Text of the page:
Black Hills Energy, which provides natural gas to more than 184,000 Arkansas customers, is seeking a base rate increase with the Arkansas Public Service Commission, seeking to recover $44 million in “necessary capital infrastructure and operational costs required to deliver safe, reliable natural gas service.”
Mark Eyre, vice president of operations for Black Hills Energy in Arkansas, said the investments “not only fulfill our obligation to meet our customers’ growing energy needs but also allow us to meet regulations governing safety and reliability,” according to a Dec. 4 news release.
“In order to maintain the high level of safety and service our customers rely on, the company must ask the Arkansas Public Service Commission to allow the company to recover costs involved with operating a robust natural gas system,” Eyre said.
Black Hills has 7,200 miles of transmission and distribution pipelines in the state, and has invested about $130 million in “critical infrastructure” here since 2021, the release said.
The investments support a notable increase in customers served over the last two years in northwest Arkansas, which has experienced significant development, and in northeast Arkansas, where industry has burgeoned.
“Reliability projects have included pipeline replacement with lower emitting materials, exchanging meters with advanced technology and increasing natural gas capacity in growing communities,” Black Hills said. The news release also cited safe digging education, outreach and enforcement support to meet the company’s safety goals.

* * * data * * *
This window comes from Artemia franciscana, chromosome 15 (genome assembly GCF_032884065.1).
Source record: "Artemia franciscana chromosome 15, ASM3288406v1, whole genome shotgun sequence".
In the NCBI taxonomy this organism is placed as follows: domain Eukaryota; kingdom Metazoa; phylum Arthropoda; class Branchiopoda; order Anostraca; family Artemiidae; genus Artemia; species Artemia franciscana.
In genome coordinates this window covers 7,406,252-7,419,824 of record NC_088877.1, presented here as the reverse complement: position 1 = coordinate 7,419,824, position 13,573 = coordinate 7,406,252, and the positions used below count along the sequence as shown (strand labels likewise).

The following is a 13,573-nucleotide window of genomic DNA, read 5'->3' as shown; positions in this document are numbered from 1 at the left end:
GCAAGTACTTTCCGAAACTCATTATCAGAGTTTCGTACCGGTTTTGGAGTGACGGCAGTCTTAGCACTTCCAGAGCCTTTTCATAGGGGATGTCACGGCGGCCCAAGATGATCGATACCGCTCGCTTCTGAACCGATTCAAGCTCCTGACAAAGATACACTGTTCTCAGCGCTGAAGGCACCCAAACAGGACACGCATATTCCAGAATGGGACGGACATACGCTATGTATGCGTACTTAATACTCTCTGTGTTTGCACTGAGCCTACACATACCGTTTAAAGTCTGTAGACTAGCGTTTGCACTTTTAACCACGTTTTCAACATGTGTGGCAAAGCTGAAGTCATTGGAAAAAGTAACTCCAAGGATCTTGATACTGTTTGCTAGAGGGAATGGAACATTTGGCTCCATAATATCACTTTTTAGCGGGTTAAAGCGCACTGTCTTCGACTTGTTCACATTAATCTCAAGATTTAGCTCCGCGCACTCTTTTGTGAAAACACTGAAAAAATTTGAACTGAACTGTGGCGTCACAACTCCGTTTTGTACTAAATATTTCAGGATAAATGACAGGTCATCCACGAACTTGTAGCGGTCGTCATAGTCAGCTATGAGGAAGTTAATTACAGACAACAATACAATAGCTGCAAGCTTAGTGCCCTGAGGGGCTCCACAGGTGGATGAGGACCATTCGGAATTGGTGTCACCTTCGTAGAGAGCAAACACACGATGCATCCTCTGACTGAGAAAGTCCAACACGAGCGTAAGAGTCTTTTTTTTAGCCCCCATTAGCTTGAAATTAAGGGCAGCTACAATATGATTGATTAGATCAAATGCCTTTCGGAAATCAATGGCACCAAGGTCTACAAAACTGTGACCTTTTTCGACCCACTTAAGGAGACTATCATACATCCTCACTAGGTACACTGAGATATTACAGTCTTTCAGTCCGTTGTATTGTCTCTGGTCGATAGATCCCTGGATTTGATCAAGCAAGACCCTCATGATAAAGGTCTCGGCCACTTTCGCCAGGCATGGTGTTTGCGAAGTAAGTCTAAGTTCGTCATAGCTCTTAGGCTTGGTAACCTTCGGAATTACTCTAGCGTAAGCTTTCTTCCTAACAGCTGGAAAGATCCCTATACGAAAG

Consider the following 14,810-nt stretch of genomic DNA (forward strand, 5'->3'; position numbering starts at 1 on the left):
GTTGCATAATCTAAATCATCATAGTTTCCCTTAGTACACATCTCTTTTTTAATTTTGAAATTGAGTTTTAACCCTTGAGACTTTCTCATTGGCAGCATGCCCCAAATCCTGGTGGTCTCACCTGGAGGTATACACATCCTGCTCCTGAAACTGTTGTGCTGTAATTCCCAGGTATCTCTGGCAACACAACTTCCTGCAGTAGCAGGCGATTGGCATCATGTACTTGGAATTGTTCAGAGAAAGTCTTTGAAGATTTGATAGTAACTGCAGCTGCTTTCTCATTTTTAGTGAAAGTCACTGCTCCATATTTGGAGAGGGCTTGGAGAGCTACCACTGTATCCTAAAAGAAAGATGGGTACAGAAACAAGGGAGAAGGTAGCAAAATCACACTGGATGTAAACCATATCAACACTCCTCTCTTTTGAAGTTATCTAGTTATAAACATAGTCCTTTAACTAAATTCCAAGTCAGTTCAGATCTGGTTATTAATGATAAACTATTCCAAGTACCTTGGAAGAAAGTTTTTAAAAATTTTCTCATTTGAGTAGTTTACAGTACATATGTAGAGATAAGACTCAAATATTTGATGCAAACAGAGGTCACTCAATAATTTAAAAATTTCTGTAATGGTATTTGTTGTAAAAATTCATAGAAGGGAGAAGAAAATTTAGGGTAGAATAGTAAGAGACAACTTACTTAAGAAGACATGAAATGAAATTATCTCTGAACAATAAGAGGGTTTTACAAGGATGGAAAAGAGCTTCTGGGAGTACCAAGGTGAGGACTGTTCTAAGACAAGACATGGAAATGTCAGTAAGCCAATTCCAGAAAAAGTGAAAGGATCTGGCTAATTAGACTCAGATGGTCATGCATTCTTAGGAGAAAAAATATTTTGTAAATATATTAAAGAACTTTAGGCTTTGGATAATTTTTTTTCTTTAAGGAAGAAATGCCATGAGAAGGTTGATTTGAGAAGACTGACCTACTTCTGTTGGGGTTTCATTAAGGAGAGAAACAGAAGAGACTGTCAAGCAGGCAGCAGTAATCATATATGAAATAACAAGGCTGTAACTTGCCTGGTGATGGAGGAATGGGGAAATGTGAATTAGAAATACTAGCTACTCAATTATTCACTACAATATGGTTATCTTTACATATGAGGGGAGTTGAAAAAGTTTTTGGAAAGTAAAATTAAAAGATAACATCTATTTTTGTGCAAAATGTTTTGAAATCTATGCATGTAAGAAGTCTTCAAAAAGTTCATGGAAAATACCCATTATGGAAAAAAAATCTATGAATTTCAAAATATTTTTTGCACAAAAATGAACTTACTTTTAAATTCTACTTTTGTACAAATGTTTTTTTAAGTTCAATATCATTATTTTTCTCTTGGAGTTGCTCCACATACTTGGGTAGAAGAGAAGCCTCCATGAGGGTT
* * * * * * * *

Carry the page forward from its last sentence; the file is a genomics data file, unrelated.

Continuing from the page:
If the full $44 million request is approved, typical residential customers would see an average monthly increase of about $15 in their gas bills, based on an average monthly use of 5,300 cubic feet of gas. “The increase for commercial customers will vary, based on rate class, load factors and usage,” Black Hills said.
The rate review does not affect the cost of natural gas, which is adjusted twice a year in Arkansas in coordination with the PSC. Natural gas prices are a pass-through cost without any markup from Black Hills Energy.
“We strive to keep bills as low as possible, and we also take very seriously our responsibility to keep our customers safe and warm by providing reliable energy,” Eyre said. “The proposed change in our service rates will enable us to continue investing in critical infrastructure and meet the needs of our growing communities, while continuing to prudently manage increased costs to operate a safe and sustainable system and serve customers.”
If the PSC approves, the new rates would likely take effect in the fourth quarter of next year. Black Hills also plans to refund ratepayers for excess deferred income taxes in the winter of 2025, it said.
“Black Hills Energy is committed to being the energy partner of choice for our customers – a commitment we’ve demonstrated through infrastructure investments and in our communities,” Eyre stated. The company estimates its economic impact in 2022 was over $120 million across its 106 Arkansas communities. This includes $532,000 in charitable contributions and sponsorships. Arkansas employees also volunteered more than 4,400 hours last year.